How to Build a Car Audio Sound System - Stinger

Stock car audio just won't cut it for most audiophiles. Upgrading your car audio system brings the boom with better speakers, more amp power, and finer sound control. Quality materials and modular design ensure a system is built to last and adapt to your evolving audio desires. Building a car audio sound system involves considering your needs, lifestyle, and budget. Here's a breakdown of the key factors to help you make an informed decision.

1. Understanding Your Vehicle and Needs

    Vehicle Type & Usage: Knowing your vehicle type (Ford F-150, Jeep Wrangler, etc.) and how you use it (daily driving, off-roading, car shows, etc.) is crucial. Different vehicle models have varying sound system layouts and space constraints. Off-roading might require weather-resistant components, while daily driving might prioritize features like Bluetooth connectivity.

    Sound Preferences: What kind of sound are you looking for? Do you crave booming bass, crisp highs, or a balanced soundscape? This will guide your component selection, especially speakers and subwoofers.

    Budget: Aftermarket car audio components can vary significantly in price. Determine a realistic budget for your sound system parts: radio head unit, speakers, amplifier, subwoofer, signal processor, wiring, and installation (if not DIY).

    2. Choosing the Core Components

      Radio Head Unit (Stereo): The heart of your system. The head unit takes the audio signal from the source and amplifies it to a level powerful enough to drive your car speakers. It also applies basic signal processing like equalization (EQ) to adjust the sound profile (bass, treble, etc.) based on your preferences.

      Heigh10 Radio head unit
      (Above) The HEIGH10 10-in Radio Head-Unit

      Here's an analogy: Think of the radio head unit as the conductor of an orchestra. It receives the sheet music (audio signal), interprets it (processes the signal), and instructs the musicians (amplifier and speakers) how to play it (controls volume and sound characteristics). When choosing your radio head unit, consider features like:

      • Display Size: Most touchscreen radios vary from size 6.8-in to 10-in. 6.8-in radios that are 4-in tall are known as Double-Din head units and have become the standard size in more modern vehicles. As infotainment radios continue to evolve, car owners are demanding even larger screens. Stinger offers the HEIGH10, a 10-in feature-packed radio with a large touchscreen display.

      • Power Output: Adequate power is needed to drive your speakers. The head unit's power output determines how loud it can drive your speakers, especially if you are not using an external amplifier. Higher RMS (Root Mean Square) wattage ratings generally indicate more power. However, the actual volume you experience depends on your speakers' efficiency as well. When using an external amplifier, the head unit’s low level RCA outputs need to have at least 4v of signal strength to reject any inducted noise that can be picked up when the cables are run through the vehicle.

      • Connectivity: Bluetooth is a must-have for hands-free calling and music streaming. Apple CarPlay/Android Auto are also essential for seamless phone integration.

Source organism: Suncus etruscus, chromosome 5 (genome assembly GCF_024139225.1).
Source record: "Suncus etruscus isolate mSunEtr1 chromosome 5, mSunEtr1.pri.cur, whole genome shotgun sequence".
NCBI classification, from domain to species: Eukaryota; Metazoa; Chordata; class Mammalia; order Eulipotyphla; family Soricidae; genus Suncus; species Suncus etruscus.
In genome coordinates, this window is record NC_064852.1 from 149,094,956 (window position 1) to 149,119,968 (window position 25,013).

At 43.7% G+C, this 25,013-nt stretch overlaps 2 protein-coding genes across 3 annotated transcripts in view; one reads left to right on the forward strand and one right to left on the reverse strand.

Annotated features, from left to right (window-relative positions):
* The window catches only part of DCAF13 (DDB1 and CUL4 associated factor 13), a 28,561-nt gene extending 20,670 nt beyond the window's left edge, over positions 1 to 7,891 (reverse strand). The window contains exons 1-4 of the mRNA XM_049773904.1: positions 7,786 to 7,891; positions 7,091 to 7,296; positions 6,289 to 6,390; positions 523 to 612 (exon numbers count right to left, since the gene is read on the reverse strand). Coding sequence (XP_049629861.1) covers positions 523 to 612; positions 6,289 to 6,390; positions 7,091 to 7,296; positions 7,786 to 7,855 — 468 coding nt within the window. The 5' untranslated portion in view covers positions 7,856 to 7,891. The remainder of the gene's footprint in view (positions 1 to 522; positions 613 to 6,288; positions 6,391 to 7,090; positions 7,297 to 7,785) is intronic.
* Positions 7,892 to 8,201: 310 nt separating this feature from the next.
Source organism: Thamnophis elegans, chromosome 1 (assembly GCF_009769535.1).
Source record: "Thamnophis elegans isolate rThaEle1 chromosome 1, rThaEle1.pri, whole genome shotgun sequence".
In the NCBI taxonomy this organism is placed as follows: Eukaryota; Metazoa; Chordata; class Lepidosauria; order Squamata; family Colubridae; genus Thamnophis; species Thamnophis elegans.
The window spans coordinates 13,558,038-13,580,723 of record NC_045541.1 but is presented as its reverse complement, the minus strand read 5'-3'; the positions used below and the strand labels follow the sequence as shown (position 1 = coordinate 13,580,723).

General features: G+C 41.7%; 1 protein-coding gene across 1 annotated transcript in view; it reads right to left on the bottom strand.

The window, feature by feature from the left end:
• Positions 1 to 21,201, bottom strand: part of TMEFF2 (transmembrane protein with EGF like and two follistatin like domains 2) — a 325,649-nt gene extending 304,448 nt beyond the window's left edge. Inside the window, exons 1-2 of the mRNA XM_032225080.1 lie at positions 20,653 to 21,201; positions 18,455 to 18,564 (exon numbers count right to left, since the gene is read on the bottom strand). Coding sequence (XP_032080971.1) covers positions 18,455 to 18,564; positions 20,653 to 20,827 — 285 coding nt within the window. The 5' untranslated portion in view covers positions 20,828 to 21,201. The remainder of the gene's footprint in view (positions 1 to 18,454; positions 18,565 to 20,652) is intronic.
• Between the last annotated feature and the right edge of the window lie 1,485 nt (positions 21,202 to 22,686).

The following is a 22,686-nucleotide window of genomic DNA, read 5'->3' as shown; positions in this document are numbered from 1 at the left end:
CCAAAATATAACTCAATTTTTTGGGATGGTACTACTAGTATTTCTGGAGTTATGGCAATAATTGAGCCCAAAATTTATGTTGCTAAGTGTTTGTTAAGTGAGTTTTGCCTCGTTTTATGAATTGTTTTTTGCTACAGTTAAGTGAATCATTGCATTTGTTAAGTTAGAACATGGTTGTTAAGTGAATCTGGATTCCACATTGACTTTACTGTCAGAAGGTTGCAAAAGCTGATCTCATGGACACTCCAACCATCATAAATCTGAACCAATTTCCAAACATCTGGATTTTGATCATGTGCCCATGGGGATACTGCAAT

Speakers: Stock car speakers are often underwhelming. Most aftermarket speakers offer much better sound. There are a few things you should consider when looking at speakers: What kind of sound are you aiming for - crystal clear highs, deep bass, or a balanced soundscape? How comfortable are you with installing audio components? How much are you willing to spend?  This will influence your speaker choice, especially between component speakers and coaxial speakers. Let’s examine the differences and understand how they can be used together:

      audiocontrol pnw 2.75-in car speakers
      (Above) AudioControl PNW 2.75-in 25 Watt Component Speakers, Midrange Drivers

      • Component + Coaxial Speakers: Integrating component speakers (in the front) and coaxial speakers (in the rear) in a car audio system is quite common nowadays and is especially beneficial in vehicles like Jeeps, where the sound might otherwise escape more easily.

        • Front Component Speakers: Component speakers excel in the front due to their separate tweeter and woofer design. This allows for precise positioning of the tweeter at ear level, creating a wider and more accurate stereo image (soundstage). You'll hear instruments and vocals panned across the front dash with better separation and clarity. Tweeters are the tiny but mighty speakers in your car audio system specifically designed to reproduce high-frequency sounds (usually above 2,000 Hertz). They play a crucial role in delivering a clear, crisp, and well-rounded listening experience. For those who want dedicated tweeters, dome tweeters and compression tweeters are the most common types available.

        • Rear Coaxial Speakers: Coaxial speakers, with their combined tweeter and woofer, are perfect for the rear because pinpoint imaging is less critical there. They can fill the cabin with sound, creating a wider and more spacious listening experience.

      Amplifier: An amplifier is needed if you want significant power improvement or plan to use a subwoofer. An amp boosts the signal coming from your head unit, allowing your speakers to play louder and with less distortion, especially at higher volumes. Subwoofers require a lot of power to reproduce deep bass frequencies and no vehicle radio head unit alone has enough power to drive subwoofers. If you are an avid off-roader, consider an amplifier that is weather-resistant. There are 3 important factors that you should consider when choosing an amp.

      Weather-resistant car amplifier
      (Above) The AudioControl ACX-300.1 300 Watt All Weather Amplifier, great for off-roaders